Great Yarmouth mum marks heart transplant milestone

AFTER defying doctors’ predictions and living to see her daughter grow up, a Great Yarmouth woman is marking the milestone anniversary of her heart transplant with a big thank-you effort.

When Rachael Lear appeared on the front page of the Mercury in 1991 ahead of her operation at Papworth Hospital, she was near to death and nearly too weak to hold baby Chelsea, who was less than a year old.

However, despite being given five to eight years to live with her new heart, Rachael fought on against all the odds.

And now the 46-year-old is holding a series of fundraisers for those whose efforts mean she can live a happy, fulfilled life today.

She said: “I just thought it wouldn’t happen to me. I never thought I would die no matter how much they told me, especially as I had my daughter.”

Rachael, who lives in Anchor Court, suffered serious heart problems which were prompted by the birth of Chelsea in October 1990 and initially dismissed as post-natal depression. However, by the following July she was put on a list awaiting a donor.

The following November she was called at home to be told there was a heart waiting for her and she was rushed into Papworth for her vital operation.

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Since then, aided at one point by a daily dose of 45 pills to supplement her non-existent immune system, she has come back from the brink more than once to live every day to the fullest.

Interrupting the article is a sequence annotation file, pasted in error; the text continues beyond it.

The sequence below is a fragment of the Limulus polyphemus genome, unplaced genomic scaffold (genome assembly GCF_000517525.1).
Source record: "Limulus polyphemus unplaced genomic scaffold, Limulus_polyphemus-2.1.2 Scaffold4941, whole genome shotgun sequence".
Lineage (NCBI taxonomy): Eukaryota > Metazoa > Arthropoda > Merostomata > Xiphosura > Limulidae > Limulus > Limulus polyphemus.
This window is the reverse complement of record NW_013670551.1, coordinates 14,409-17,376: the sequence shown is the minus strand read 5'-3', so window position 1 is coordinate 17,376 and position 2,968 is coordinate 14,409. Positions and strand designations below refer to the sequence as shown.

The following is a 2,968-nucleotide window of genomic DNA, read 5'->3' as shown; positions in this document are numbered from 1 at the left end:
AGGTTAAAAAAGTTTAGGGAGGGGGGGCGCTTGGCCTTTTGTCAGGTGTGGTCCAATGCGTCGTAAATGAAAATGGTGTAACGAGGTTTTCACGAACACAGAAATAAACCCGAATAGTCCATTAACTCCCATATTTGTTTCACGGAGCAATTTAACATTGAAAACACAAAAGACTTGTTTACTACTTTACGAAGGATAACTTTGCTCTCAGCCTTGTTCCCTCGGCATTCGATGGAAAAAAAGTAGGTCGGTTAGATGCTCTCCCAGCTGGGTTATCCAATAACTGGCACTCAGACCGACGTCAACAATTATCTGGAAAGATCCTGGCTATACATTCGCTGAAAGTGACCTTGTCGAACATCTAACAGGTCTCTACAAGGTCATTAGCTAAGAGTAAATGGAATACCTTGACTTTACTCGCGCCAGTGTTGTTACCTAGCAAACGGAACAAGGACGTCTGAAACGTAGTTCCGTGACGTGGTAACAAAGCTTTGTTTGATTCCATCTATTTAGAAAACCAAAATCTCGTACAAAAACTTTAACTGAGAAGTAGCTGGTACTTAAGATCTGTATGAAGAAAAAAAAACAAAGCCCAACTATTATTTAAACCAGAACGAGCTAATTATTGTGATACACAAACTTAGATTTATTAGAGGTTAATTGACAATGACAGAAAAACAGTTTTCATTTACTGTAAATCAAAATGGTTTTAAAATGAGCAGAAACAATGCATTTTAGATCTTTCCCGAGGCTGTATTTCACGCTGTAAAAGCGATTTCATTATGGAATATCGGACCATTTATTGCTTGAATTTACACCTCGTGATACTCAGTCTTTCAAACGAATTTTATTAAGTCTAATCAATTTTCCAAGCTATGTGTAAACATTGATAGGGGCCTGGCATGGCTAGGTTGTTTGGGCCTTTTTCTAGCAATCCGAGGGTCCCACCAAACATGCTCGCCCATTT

She has also witnessed her only child grow from a baby into a woman.

Rachael said: “Social services even wanted to take her away when I was ill but I wasn’t going to let that happen. I think it’s my attitude. I never thought I was a strong person but my illness has made me a better, more open-minded and stronger person.”

Now working as a customer asistant and 20 years old, Chelsea calls her mum’s achievement “amazing.”

“She keeps telling me she won’t be around for long but here she is, still telling me what to do! She’s developed a really strong character and just gets on with living her life.”

Rachael, who goes to the gym and has visited Dubai, Egypt and Malta in the last few years, added: “I’ve just tried to enjoy every day, and do what I can with my friends and relations.”

Now she is organising a charity event with friends and family for the hospital, which she still goes to for check-ups every six months.

And she hopes a ladies’ night at the Masonic Lodge in March will kick off an eight-month fundraising effort that will bring in �20,000 for those who saved her when she most needed it.

“It’s been 20 years and that feels like an achievement. I was just going to have a party but I thought I would do some fundraising and give something back. I wouldn’t even be here if it wasn’t for them.”

The ladies night, the first of Rachael’s monthly fundraisers, is at the Great Yarmouth Masonic Lodge on March 11. There will be a range of stalls including ones selling hats and various food, as well as massages and beauty pampering on offer. Entry is �5. Those wanting to get involved with the efforts, or donate prizes for raffles, can contact Rachael on 01493 663225.